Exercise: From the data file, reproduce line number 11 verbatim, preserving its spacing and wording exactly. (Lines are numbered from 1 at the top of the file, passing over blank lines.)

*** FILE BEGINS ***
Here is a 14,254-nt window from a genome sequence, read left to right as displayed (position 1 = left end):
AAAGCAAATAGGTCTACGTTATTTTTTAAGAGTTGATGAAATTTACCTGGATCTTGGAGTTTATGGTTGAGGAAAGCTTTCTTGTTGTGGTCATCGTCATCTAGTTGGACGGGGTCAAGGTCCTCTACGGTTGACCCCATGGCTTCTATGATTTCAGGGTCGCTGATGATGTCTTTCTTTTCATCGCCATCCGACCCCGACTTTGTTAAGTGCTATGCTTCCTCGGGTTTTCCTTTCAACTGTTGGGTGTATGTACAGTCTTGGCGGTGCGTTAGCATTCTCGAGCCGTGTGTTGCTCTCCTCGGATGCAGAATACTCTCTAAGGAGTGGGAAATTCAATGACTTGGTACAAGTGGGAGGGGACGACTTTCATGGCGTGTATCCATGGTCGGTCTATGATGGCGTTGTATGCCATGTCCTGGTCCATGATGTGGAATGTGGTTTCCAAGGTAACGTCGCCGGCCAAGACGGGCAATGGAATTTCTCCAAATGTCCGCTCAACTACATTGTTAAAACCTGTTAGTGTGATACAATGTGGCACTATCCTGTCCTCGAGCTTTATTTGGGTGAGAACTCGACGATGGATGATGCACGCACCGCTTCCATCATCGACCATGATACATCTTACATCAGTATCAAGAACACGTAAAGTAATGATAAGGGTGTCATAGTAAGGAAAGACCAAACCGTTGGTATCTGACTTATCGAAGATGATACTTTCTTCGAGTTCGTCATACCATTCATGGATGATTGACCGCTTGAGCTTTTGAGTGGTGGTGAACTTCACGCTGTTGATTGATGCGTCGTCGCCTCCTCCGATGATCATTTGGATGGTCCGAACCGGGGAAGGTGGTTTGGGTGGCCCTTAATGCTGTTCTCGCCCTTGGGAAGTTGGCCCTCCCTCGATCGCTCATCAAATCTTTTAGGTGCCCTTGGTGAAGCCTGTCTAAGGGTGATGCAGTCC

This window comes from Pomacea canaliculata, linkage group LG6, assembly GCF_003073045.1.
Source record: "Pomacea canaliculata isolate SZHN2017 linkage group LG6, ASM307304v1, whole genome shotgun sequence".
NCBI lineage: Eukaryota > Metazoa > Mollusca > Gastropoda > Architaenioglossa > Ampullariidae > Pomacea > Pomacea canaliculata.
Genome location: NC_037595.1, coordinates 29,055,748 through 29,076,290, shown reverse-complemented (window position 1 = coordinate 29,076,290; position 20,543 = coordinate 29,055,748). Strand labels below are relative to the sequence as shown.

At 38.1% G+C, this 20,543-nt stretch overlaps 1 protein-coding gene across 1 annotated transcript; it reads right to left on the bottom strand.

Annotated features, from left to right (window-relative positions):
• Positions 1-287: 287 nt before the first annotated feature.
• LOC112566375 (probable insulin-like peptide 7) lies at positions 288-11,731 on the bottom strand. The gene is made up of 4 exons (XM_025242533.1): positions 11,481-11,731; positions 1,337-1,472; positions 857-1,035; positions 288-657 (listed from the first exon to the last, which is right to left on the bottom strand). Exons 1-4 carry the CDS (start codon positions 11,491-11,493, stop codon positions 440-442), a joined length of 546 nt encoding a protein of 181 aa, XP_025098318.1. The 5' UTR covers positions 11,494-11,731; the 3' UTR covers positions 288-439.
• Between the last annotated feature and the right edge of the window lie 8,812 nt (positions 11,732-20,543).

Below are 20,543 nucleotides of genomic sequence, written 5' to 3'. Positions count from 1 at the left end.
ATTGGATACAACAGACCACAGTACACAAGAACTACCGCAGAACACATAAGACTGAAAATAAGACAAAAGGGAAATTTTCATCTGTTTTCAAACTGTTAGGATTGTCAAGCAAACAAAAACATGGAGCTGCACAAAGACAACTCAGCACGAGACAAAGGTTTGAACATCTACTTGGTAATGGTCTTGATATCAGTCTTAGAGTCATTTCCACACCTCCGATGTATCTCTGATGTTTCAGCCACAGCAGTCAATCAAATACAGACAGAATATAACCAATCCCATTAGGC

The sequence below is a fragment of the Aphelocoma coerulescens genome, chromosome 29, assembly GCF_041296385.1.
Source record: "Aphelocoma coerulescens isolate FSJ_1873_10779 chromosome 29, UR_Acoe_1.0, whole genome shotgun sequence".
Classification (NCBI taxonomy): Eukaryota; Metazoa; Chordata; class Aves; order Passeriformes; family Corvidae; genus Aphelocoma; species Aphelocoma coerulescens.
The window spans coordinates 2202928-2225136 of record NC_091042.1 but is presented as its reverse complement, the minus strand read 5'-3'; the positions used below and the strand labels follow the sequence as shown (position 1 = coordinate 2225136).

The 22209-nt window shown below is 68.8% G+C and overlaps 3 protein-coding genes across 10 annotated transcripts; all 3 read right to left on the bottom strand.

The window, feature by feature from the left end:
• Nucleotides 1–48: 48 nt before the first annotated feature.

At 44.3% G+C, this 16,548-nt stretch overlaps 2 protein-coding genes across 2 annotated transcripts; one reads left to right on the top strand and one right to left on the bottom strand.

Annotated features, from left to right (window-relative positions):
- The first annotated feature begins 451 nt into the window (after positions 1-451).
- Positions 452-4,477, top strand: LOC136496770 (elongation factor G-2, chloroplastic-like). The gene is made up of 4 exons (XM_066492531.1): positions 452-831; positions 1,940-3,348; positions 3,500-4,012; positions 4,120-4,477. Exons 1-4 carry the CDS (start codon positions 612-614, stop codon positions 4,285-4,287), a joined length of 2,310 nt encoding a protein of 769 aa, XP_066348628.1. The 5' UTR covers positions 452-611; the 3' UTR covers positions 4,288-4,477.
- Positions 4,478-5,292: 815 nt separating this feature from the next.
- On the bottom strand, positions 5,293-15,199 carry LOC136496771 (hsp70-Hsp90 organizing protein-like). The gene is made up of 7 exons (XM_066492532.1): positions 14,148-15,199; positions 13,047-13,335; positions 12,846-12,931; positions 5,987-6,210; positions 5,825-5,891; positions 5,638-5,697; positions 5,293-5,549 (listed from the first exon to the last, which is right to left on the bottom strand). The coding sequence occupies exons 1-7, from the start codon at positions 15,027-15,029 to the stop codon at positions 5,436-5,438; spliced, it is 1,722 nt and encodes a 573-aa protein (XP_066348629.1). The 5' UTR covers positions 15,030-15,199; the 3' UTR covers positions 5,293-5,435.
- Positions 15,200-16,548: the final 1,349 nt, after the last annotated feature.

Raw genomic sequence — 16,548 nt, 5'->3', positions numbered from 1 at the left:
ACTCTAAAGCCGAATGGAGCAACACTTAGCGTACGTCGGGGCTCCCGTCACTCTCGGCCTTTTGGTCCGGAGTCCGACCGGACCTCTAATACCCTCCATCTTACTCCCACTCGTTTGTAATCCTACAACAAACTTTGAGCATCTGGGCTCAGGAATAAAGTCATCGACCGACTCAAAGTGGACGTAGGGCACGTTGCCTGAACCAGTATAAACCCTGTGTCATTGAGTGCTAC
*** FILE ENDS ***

• Between the last annotated feature and the right edge of the window lie 8,812 nt (positions 11,732-20,543).